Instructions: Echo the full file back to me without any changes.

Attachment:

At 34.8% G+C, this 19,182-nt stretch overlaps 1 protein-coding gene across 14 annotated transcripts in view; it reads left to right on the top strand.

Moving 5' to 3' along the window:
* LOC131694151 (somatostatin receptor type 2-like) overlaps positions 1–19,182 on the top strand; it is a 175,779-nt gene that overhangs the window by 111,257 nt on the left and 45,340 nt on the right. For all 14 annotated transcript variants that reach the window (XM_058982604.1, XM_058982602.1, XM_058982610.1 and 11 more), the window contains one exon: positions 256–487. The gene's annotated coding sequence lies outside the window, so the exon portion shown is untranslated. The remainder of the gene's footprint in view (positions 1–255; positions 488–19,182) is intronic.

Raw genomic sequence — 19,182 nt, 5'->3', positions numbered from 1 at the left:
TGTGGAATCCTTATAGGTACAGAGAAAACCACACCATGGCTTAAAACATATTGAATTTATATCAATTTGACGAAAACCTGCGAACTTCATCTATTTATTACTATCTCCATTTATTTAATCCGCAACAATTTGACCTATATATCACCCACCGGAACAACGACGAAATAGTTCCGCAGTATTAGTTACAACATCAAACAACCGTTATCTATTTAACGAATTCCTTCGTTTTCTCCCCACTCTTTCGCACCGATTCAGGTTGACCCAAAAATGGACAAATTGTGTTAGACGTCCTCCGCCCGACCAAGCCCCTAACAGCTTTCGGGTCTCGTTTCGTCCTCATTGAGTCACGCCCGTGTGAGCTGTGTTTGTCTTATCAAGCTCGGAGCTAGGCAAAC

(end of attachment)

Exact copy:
At 34.8% G+C, this 19,182-nt stretch overlaps 1 protein-coding gene across 14 annotated transcripts in view; it reads left to right on the top strand.

Moving 5' to 3' along the window:
* LOC131694151 (somatostatin receptor type 2-like) overlaps positions 1–19,182 on the top strand; it is a 175,779-nt gene that overhangs the window by 111,257 nt on the left and 45,340 nt on the right. For all 14 annotated transcript variants that reach the window (XM_058982604.1, XM_058982602.1, XM_058982610.1 and 11 more), the window contains one exon: positions 256–487. The gene's annotated coding sequence lies outside the window, so the exon portion shown is untranslated. The remainder of the gene's footprint in view (positions 1–255; positions 488–19,182) is intronic.

Raw genomic sequence — 19,182 nt, 5'->3', positions numbered from 1 at the left:
TGTGGAATCCTTATAGGTACAGAGAAAACCACACCATGGCTTAAAACATATTGAATTTATATCAATTTGACGAAAACCTGCGAACTTCATCTATTTATTACTATCTCCATTTATTTAATCCGCAACAATTTGACCTATATATCACCCACCGGAACAACGACGAAATAGTTCCGCAGTATTAGTTACAACATCAAACAACCGTTATCTATTTAACGAATTCCTTCGTTTTCTCCCCACTCTTTCGCACCGATTCAGGTTGACCCAAAAATGGACAAATTGTGTTAGACGTCCTCCGCCCGACCAAGCCCCTAACAGCTTTCGGGTCTCGTTTCGTCCTCATTGAGTCACGCCCGTGTGAGCTGTGTTTGTCTTATCAAGCTCGGAGCTAGGCAAAC